03 09 14
Impact has been providing PR support to the Fenwick (formerly Williams & Griffin) department store in Colchester during its £30 million refurbishment. Excellent coverage has been achieved in local media, but one story about a lady's jewellery collection hit the national headlines and resulted in a slot on BBC TV's regional news programme.
The wealthy Roman woman's jewellery was found during excavations at the department store in Colchester High Street. This remarkable find is thought to be one of the finest of its kind ever discovered in Britain and includes three gold armlets, a silver chain necklace, two silver bracelets, a substantial silver armlet, a small bag of coins and a small jewellery box containing two sets of gold earrings and four gold finger rings.
The Roman treasure was buried in the floor of a house that was subsequently burnt to the ground during the Boudiccan Revolt in AD 61. Its discovery was made during a major archaeological excavation carried out by the Colchester Archaeological Trust. The remarkable find has now been conserved and is on display at the Colchester Castle Museum.
31 07 14
Martyn Barr has published a new guide to the First World War, written especially for young people.The Lost Generation: the Young Person’s Guide to World War I
– recounts the story of the Great War, from its origins in a far-flung corner of Europe to its bloody and bitter conclusion. The book has been sponsored by department store group Fenwick Limited, which will be sending a free copy to every secondary school in Kent.The Lost Generation
features 62 pages, including a fold-out cover, and over 70 photographs/illustrations. The softback book provides an overview of the First World War as it progressed, with a series of topical features that help flesh out the story. Fifty pence from the sale of each book will be donated to The Royal British Legion’s Poppy Appeal.The Lost Generation
was sponsored by Fenwick Limited to mark Group Trading Director Hugo Fenwick’s term as High Sheriff of Kent 2014. He says: “I was pleased to lend my support to this project to ensure that the current generation recognises the huge sacrifices made by their forebears 100 years ago to secure their freedom. The government has pledged to fund an educational programme to create an enduring legacy and I think this book supports that admirably. Martyn presents a brutally honest account of the First World War, and has pitched it perfectly for a teenage audience. He has managed to achieve this without dumbing down the material in any way, so I’m sure adults will enjoy reading it too.”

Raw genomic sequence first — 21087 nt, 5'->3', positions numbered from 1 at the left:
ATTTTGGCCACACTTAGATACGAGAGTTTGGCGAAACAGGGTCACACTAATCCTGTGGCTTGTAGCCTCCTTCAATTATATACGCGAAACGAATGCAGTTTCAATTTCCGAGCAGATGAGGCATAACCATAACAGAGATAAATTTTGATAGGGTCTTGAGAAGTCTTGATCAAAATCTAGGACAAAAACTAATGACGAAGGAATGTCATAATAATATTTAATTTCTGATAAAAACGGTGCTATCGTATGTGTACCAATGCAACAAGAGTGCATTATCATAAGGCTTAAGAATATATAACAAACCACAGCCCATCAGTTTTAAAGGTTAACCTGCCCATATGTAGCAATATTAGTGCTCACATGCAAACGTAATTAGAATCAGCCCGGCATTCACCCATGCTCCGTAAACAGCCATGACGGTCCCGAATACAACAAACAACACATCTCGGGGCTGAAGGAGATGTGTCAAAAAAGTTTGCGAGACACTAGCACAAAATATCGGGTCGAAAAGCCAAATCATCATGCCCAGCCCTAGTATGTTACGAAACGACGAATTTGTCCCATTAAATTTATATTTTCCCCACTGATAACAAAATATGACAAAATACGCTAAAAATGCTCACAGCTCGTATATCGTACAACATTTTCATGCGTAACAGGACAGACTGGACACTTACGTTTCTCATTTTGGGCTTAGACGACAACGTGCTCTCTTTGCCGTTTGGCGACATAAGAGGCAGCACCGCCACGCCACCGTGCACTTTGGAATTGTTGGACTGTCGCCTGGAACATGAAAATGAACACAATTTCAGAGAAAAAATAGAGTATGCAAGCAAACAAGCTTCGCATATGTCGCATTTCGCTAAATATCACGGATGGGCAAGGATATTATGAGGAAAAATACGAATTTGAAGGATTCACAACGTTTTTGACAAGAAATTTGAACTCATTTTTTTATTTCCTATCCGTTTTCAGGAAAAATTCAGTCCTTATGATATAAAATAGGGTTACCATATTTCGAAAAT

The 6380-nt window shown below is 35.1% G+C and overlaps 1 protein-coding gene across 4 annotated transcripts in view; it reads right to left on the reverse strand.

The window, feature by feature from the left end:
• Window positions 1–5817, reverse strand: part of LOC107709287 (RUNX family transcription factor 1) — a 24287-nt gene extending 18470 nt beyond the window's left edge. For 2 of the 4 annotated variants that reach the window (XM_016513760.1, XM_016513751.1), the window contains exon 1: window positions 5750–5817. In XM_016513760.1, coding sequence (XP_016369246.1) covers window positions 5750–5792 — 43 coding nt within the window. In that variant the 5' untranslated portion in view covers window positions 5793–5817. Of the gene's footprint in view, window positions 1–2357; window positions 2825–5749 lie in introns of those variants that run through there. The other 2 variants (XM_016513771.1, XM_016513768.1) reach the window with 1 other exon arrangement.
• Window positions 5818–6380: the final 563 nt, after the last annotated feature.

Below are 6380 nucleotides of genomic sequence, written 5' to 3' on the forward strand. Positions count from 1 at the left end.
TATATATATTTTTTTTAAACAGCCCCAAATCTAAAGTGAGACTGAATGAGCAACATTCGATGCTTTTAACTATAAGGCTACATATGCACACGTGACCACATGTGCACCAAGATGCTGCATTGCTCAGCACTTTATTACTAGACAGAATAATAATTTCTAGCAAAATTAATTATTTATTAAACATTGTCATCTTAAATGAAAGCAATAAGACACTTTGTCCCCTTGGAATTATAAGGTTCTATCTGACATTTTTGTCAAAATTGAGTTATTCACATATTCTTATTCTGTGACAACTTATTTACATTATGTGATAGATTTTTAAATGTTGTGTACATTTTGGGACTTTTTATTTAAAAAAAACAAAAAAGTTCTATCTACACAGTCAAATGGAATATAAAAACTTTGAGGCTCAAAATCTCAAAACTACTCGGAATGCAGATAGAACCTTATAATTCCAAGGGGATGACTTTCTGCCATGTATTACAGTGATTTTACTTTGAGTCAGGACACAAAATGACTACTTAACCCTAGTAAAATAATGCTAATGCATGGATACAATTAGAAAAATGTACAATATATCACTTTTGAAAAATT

Hugo Fenwick’s views are echoed by First World War expert Dr Will Butler, from the University of Kent at Canterbury. Dr Butler says: “This book is a valuable guide for a youth audience, or anyone approaching this subject for the first time. It is richly illustrated, covers a significant amount of detail, and avoids those well trodden myths of the First World War, to provide a concise history on the topic.”The Lost Generation
can be purchased from bookshops, as well as online at www.lostgenerationbook.co.uk
, priced £5.99 (free delivery).
01 04 14
Martyn Barr's book on Canterbury Cathedral’s stained glass windows has scooped a major national award.Paintings in Light
, published in association with Canterbury Cathedral, was runner-up in the children’s publication category of the Association for Cultural Enterprises’ 2014 Annual Awards.
The 56-page guide offers a fascinating insight into the history of stained glass and the stunning windows of Canterbury Cathedral. Paintings in Light
includes chapters on the history of glass, how stained glass windows are made, the different types of window in the Cathedral and the stories they tell. The book also highlights the work of Canterbury Cathedral’s Stained Glass Window Studio. The book costs £5.99. It is available from the Canterbury Cathedral Shop, with £1 per copy sold going towards the Cathedral’s restoration appeal, or online from www.paintingsinlight.co.uk
with free delivery.
Martyn Barr says: “I was delighted to hear that the book had received the ACE Runner-up Award. What was particularly gratifying was the fact that it was competing against entries from many of the top heritage and cultural organisations across the country, including the national museums, art galleries and gardens and major heritage bodies such as the National Trust and English Heritage.”